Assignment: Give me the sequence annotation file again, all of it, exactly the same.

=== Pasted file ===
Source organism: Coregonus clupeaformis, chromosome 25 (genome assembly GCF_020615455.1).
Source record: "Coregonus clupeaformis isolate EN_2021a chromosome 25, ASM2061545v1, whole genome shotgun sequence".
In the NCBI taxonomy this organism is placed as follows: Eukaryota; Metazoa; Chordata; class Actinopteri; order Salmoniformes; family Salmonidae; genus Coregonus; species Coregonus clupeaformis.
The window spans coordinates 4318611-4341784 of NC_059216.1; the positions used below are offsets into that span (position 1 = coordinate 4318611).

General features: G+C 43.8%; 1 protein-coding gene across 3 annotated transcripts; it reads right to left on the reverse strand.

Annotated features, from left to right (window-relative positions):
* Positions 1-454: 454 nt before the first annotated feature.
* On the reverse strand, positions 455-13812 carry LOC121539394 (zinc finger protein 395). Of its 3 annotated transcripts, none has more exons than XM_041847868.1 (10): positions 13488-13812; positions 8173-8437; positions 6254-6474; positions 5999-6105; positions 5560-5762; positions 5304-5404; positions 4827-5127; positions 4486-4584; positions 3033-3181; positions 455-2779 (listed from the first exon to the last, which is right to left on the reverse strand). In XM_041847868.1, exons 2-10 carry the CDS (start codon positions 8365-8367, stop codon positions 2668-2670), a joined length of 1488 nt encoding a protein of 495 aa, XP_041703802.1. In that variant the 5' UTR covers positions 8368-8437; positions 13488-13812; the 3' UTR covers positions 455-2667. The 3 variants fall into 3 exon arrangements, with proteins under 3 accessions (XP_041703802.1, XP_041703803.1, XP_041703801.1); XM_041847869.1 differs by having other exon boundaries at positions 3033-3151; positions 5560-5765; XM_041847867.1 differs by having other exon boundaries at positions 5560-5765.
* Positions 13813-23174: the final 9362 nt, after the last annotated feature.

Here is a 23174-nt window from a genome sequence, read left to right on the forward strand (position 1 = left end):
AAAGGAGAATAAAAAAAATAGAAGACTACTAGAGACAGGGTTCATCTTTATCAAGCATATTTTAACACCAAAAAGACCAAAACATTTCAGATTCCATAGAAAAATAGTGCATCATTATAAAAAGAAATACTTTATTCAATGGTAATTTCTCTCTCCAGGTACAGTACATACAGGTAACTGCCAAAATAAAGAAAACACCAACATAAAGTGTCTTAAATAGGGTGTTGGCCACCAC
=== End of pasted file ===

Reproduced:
Source organism: Coregonus clupeaformis, chromosome 25 (genome assembly GCF_020615455.1).
Source record: "Coregonus clupeaformis isolate EN_2021a chromosome 25, ASM2061545v1, whole genome shotgun sequence".
In the NCBI taxonomy this organism is placed as follows: Eukaryota; Metazoa; Chordata; class Actinopteri; order Salmoniformes; family Salmonidae; genus Coregonus; species Coregonus clupeaformis.
The window spans coordinates 4318611-4341784 of NC_059216.1; the positions used below are offsets into that span (position 1 = coordinate 4318611).

General features: G+C 43.8%; 1 protein-coding gene across 3 annotated transcripts; it reads right to left on the reverse strand.

Annotated features, from left to right (window-relative positions):
* Positions 1-454: 454 nt before the first annotated feature.
* On the reverse strand, positions 455-13812 carry LOC121539394 (zinc finger protein 395). Of its 3 annotated transcripts, none has more exons than XM_041847868.1 (10): positions 13488-13812; positions 8173-8437; positions 6254-6474; positions 5999-6105; positions 5560-5762; positions 5304-5404; positions 4827-5127; positions 4486-4584; positions 3033-3181; positions 455-2779 (listed from the first exon to the last, which is right to left on the reverse strand). In XM_041847868.1, exons 2-10 carry the CDS (start codon positions 8365-8367, stop codon positions 2668-2670), a joined length of 1488 nt encoding a protein of 495 aa, XP_041703802.1. In that variant the 5' UTR covers positions 8368-8437; positions 13488-13812; the 3' UTR covers positions 455-2667. The 3 variants fall into 3 exon arrangements, with proteins under 3 accessions (XP_041703802.1, XP_041703803.1, XP_041703801.1); XM_041847869.1 differs by having other exon boundaries at positions 3033-3151; positions 5560-5765; XM_041847867.1 differs by having other exon boundaries at positions 5560-5765.
* Positions 13813-23174: the final 9362 nt, after the last annotated feature.

Here is a 23174-nt window from a genome sequence, read left to right on the forward strand (position 1 = left end):
AAAGGAGAATAAAAAAAATAGAAGACTACTAGAGACAGGGTTCATCTTTATCAAGCATATTTTAACACCAAAAAGACCAAAACATTTCAGATTCCATAGAAAAATAGTGCATCATTATAAAAAGAAATACTTTATTCAATGGTAATTTCTCTCTCCAGGTACAGTACATACAGGTAACTGCCAAAATAAAGAAAACACCAACATAAAGTGTCTTAAATAGGGTGTTGGCCACCAC